Suppose I know that the nullspace of matrix $P$ is $\mathbf{c}$. Now suppose I multiple $P$ by some matrix $C$, ie. $CP$. Is the nullspace of $CP$ also just $\mathbf{c}$? Or can there be other vectors in the nullspace not equal to $\mathbf{c}$?

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    $\begingroup$ Multiplying by the zero matrix should give you a clue. If zero is not allowed, you can still multiply by matrices which evaluate to zero when multiplied with most vectors. $\endgroup$ Mar 6, 2021 at 5:33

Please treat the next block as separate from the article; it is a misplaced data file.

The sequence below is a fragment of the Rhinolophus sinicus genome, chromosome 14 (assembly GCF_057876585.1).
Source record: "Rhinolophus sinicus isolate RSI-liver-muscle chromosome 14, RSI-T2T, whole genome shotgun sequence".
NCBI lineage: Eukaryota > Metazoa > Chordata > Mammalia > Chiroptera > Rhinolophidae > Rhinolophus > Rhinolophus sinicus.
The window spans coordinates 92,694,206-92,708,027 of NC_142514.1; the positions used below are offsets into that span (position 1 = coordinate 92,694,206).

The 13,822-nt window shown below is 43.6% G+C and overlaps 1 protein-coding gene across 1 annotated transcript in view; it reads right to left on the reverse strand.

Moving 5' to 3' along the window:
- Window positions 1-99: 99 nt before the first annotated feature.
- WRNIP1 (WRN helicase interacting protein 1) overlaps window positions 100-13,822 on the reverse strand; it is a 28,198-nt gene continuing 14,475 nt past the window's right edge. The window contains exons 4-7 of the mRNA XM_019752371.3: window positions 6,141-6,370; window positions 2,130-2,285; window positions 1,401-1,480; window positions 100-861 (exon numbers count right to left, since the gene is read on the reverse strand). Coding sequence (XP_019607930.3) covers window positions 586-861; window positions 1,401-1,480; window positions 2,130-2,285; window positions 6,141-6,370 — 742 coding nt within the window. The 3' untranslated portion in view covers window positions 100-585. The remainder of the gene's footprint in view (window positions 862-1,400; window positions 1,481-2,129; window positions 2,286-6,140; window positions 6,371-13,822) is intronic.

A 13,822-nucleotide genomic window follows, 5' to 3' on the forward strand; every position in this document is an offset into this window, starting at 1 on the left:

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    $\begingroup$ Ah that makes sense thanks! $\endgroup$
    – jlcv
    Mar 6, 2021 at 5:56
  • $\begingroup$ you are welcome! $\endgroup$ Mar 6, 2021 at 8:53

1 Answer 1


$Px=0\Rightarrow CPx=0$ for any $P,~C$. So null space of $P$ is a subset of the null space of $CP$. They are not always equal, for example if $P$ is non-singular and $C$ is singular then since $CP$ is singular, the null space of $CP$ is strictly bigger.


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